Description
CROSS REFERENCE TO RELATED APPLICATIONS

This is a divisional of U.S. patent application Ser. No. 09/208,313, filed Dec. 9, 1998, now abandoned. Reference is made to commonly-assigned U.S. patent application Ser. No. 09/207,703 filed Dec. 9, 1998 entitled “Electroluminescent Device Improved Hole Transport Layer” by Shi et al, now U.S. Pat. No. 6,361,886; U.S. patent application Ser. No. 09/208,172 filed Dec. 9, 1998 entitled “Electroluminescent Device with Anthracene Derivatives Hole Transport Layer” by Shi et al, now U.S. Pat. No. 6,465,115; U.S. patent application Ser. No. 09/208,071 filed Dec. 9, 1998 entitled “Electroluminescent Device with Arylethylene Derivatives in Hole Transport Layer” by Shi et al, now abandoned; and U.S. patent application Ser. No. 09/191,705 filed Nov. 13, 1998, entitled “A Multistructured Electrode For Use With Electroluminescent Devices” by Hung et al, now abandonded, the disclosures of which are incorporated herein.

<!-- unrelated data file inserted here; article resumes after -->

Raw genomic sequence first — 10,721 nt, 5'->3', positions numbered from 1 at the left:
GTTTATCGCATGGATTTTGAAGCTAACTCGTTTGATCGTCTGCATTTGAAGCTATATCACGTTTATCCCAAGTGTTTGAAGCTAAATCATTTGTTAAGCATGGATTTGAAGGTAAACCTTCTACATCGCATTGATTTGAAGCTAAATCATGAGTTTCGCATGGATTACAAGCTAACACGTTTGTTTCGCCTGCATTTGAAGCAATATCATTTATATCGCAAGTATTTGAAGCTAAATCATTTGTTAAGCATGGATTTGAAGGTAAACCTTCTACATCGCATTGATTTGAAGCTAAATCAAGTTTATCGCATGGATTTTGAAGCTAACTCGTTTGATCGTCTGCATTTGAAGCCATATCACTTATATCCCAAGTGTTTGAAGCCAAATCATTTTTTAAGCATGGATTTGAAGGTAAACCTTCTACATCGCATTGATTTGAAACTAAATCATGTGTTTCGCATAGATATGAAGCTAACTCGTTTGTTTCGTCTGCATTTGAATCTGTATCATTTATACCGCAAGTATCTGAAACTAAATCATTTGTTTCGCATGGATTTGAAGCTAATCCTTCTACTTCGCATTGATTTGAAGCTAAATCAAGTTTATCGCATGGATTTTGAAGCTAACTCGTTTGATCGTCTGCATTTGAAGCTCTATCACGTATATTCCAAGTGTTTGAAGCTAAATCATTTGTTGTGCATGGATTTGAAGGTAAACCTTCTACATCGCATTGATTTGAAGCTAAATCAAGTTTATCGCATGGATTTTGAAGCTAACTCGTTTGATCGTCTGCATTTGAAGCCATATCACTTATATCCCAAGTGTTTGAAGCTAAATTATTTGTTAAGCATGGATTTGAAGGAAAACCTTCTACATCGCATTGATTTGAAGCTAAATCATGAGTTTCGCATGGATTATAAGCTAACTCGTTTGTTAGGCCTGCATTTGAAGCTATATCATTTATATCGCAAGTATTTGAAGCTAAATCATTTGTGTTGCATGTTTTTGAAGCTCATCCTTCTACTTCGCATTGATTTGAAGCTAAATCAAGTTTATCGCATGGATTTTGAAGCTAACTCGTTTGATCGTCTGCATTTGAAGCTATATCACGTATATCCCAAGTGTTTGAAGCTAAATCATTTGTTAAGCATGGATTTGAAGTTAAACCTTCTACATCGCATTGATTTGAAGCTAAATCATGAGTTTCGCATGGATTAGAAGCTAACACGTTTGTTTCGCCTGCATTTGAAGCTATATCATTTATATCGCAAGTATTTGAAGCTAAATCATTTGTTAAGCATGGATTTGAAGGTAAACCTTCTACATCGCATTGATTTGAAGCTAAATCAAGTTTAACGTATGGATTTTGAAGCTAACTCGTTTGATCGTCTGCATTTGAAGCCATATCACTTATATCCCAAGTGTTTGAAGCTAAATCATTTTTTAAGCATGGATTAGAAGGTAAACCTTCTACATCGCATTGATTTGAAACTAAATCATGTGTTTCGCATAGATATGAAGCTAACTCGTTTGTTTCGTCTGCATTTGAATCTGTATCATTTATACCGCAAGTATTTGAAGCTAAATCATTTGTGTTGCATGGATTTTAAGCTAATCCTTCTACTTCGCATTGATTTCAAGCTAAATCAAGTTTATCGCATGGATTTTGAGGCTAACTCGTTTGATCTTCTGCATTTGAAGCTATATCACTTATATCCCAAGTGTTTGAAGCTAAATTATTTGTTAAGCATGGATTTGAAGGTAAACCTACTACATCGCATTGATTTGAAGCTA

FIELD OF THE INVENTION

The present invention relates to organic electroluminescent devices.

BACKGROUND OF THE INVENTION

Organic electroluminescent devices are a class of opto-electronic devices where light emission is produced in response to an electrical current through the device. (For brevity, EL, the common acronym for electroluminescent, is sometimes substituted.) The term organic light emitting diode or OLED is also commonly used to describe an organic EL device where the current-voltage behavior is non-linear, meaning that the current through the EL device is dependent on the polarity of the voltage applied to the EL device. In this embodiment, the term EL and EL devices will include devices described as OLED.